By Micha Green, AFRO Washington, D.C. Editor, [email protected]
Colin Kaepernick’s decision to kneel during the singing of the national anthem in response to police brutality has sparked a national conversation, controversy and trend among other players. While conservatives feel kneeling is disrespectful, others argue it is a strong, respectful protest against an important issue that disproportionately affects Black bodies.
Now at Capital Christian Academy in Prince George’s County, football players are joining the movement.
Josiah Gil, 17, one of the members of the Red Storm Capital Christian football team, and a former fellow teammate were pulled over in summer 2017 and asked to get out of the car. When he asked the officer the reason for the stop, Gil said he was told his music was too loud. Appalled by the response and anxious about the realities of police brutality, Gil said his experience with the officer last summer stuck with him.
“We ask God to keep everybody safe out here because you never know what could happen,” he told NBC News, adding that he prays when he gets anxious. “You could go out and just have fun and end up in a different place. You could end up in jail, you could end up dead,” he said.
From Gil’s own encounter with the police and the negative stories throughout the news and social media, he and his teammates decided it was time to join the national debate and kneel.
Their coach, Cornell Wade, approved the Red Storms’ decision to kneel, yet told them if they were going to protest they had to go in full throttle understanding that they might upset some people.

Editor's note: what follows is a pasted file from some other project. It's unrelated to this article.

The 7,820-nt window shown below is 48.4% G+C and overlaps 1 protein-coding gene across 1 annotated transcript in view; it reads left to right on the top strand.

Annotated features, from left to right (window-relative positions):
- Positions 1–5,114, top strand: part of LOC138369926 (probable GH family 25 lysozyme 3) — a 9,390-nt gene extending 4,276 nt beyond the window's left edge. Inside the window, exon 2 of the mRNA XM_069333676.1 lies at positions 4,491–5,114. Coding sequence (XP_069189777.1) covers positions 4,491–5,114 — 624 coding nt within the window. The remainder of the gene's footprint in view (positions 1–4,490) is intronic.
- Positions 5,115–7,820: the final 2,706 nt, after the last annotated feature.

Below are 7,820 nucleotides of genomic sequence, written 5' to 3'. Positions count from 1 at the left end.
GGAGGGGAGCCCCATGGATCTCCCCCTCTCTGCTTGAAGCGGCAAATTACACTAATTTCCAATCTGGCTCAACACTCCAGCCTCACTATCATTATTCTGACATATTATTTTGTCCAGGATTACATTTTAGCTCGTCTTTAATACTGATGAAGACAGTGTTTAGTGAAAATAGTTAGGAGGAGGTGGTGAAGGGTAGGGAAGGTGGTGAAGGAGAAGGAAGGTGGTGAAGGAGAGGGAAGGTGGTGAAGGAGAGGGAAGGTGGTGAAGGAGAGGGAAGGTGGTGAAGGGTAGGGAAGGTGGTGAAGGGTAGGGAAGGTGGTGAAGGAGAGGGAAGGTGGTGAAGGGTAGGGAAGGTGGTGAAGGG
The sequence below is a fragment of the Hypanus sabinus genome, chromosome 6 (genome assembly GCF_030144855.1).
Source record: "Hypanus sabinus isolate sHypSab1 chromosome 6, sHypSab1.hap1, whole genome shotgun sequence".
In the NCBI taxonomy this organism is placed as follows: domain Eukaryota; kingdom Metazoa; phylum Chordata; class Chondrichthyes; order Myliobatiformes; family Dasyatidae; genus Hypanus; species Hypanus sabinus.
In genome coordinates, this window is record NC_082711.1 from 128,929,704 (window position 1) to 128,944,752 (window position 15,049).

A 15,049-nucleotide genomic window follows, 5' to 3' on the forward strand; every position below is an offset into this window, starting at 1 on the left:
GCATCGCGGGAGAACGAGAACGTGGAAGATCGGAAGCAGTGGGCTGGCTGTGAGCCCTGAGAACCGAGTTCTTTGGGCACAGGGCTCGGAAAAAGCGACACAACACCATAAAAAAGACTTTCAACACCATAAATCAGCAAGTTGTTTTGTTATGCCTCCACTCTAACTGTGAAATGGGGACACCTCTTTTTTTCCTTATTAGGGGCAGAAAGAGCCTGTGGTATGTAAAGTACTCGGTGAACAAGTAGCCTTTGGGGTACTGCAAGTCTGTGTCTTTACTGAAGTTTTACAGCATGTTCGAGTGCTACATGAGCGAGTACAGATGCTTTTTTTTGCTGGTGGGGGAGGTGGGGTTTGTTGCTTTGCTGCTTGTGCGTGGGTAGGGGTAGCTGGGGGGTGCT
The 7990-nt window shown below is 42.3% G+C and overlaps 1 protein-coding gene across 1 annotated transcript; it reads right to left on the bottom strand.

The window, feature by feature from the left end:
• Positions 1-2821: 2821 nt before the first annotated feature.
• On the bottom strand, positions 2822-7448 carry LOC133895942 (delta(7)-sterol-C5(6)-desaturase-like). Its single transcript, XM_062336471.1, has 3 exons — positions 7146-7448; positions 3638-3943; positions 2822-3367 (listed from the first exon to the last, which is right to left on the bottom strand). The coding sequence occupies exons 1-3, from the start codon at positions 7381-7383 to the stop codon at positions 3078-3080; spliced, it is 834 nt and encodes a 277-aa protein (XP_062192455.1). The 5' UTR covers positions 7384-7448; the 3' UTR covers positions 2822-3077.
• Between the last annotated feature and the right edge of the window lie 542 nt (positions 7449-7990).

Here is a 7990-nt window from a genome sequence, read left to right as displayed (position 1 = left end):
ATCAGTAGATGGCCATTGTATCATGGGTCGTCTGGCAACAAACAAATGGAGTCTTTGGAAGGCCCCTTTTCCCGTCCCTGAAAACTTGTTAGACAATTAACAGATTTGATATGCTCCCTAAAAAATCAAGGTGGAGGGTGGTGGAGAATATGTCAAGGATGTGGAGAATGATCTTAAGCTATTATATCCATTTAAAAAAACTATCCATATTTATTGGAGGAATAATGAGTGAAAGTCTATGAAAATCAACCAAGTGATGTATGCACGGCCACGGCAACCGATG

“If you take a knee, it’s fine,” Wade said according to NBC News. “But do you understand the real ramifications? You might not just be offending the players on the other team. You might be offending the ref.”
The students said they understood, yet at their first game they chose not to kneel because they were afraid they might offend one of the volunteer coaches, Addison Fair Jr., who was in the Marines. Fair’s son, Aydon and had heard that the students chose not to join the protest because of him, unaware that he championed their kneeling. Fair had his own poor experience with police in the past.
“I was in the Marine Corps, pulled over, stopped, was never told what I was stopped for, put on the ground on my face with my Marine Corps ID beside my head,” Fair told NBC News. “And the charge, the reason they stopped me: suspicion, because I was a young Black male with a nice car in Palmer Park, Md.”
With Fair’s support and the success of and buzz surrounding Kaepernick’s recent Nike commercial, the students decided to kneel at their second game the following week. That game was in Washington County, a predominantly White county in Maryland between the borders of West Virginia and Pennsylvania. When the national anthem began, each member of the team bent down on one knee.
“Nobody was nervous,” Aydon Fair told NBC. The crowd “knew exactly what was going on. They knew exactly what we were doing,” he said.
The crowd didn’t stir much when the Red Storm decided to kneel and the team won 48-8. However, Capital Christian received messages in the following days saying members of the community felt the students’ actions were disrespectful at the game.
The team knelt again at Dunbar High School in Washington, D.C. While they lost, they felt their actions were important.
“I feel like I’m a part of something bigger than me for once in my life,” Fair told NBC. “Makes me feel important.”